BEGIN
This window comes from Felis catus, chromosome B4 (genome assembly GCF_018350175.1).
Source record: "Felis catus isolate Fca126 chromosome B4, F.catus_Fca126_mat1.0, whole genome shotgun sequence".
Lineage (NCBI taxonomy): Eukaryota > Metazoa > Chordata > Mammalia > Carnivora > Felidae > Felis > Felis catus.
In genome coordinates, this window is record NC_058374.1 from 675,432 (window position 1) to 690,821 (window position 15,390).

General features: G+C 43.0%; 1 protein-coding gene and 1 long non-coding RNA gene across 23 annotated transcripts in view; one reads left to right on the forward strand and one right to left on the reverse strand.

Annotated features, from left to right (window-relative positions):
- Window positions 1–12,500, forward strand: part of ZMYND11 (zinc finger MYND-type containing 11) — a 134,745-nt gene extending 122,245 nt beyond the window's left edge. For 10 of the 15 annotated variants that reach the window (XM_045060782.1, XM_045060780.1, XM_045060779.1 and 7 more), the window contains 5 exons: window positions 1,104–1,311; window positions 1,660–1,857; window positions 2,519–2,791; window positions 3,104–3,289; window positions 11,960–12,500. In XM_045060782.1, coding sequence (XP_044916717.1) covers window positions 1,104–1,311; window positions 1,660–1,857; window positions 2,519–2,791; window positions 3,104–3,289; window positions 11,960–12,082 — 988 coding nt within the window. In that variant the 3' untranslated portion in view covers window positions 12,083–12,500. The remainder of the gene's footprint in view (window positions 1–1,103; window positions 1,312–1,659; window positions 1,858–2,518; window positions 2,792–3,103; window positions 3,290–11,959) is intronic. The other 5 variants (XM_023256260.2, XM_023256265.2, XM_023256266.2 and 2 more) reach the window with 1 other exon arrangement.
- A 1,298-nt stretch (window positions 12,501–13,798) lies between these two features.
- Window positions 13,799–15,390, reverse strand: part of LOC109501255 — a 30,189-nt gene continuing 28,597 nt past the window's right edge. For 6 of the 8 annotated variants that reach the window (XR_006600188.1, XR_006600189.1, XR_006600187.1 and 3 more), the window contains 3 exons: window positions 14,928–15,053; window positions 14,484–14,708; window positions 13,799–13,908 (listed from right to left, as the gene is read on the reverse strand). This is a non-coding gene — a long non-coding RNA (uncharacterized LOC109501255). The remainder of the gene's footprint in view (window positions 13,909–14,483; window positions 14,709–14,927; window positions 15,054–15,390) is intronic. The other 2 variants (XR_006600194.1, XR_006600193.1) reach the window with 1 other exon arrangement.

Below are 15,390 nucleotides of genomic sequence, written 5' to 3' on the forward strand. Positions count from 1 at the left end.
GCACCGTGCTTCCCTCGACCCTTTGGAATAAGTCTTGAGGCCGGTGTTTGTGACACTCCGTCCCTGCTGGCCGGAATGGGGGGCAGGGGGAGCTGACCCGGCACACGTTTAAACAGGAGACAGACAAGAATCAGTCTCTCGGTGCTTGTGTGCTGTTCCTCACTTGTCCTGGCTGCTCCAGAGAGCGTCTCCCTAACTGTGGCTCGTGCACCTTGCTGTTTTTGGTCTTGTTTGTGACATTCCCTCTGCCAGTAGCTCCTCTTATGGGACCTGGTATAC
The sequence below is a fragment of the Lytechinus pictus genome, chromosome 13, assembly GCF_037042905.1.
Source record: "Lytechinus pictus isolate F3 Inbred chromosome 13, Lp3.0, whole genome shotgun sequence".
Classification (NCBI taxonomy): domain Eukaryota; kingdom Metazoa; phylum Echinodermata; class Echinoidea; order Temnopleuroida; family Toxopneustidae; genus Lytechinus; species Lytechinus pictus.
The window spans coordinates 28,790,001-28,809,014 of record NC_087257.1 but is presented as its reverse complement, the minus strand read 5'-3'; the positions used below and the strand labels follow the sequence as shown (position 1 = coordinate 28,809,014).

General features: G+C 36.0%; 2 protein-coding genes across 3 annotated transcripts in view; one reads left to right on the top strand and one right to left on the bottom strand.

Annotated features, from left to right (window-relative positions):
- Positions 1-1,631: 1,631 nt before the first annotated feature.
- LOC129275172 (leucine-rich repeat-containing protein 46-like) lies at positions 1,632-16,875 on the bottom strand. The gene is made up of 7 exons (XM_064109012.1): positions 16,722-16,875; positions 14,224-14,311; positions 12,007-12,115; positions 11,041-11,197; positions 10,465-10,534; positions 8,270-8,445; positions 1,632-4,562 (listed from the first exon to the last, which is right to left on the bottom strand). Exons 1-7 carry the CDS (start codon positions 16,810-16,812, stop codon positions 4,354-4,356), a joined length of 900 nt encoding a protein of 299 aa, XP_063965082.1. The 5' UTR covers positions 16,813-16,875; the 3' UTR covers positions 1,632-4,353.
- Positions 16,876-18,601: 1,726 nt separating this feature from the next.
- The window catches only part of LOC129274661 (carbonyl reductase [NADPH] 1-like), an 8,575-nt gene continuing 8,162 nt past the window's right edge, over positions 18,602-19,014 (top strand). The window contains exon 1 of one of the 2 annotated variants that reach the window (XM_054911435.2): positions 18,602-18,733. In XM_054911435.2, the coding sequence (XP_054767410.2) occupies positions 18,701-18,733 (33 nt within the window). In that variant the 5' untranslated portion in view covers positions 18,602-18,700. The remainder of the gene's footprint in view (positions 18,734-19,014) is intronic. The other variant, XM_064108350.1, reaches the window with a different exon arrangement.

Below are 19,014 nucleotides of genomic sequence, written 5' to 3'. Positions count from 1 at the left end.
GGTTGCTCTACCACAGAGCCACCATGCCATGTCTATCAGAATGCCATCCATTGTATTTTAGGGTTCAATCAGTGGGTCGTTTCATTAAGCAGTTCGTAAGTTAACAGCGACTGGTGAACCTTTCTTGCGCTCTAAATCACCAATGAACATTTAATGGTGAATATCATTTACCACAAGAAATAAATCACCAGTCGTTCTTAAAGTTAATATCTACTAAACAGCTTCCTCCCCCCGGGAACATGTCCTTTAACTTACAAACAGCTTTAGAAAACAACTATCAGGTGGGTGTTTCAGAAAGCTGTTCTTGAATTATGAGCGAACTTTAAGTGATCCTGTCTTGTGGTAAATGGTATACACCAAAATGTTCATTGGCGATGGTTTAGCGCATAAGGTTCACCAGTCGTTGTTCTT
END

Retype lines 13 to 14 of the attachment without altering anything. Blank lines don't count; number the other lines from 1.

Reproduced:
Source record: "Lytechinus pictus isolate F3 Inbred chromosome 13, Lp3.0, whole genome shotgun sequence".
Classification (NCBI taxonomy): domain Eukaryota; kingdom Metazoa; phylum Echinodermata; class Echinoidea; order Temnopleuroida; family Toxopneustidae; genus Lytechinus; species Lytechinus pictus.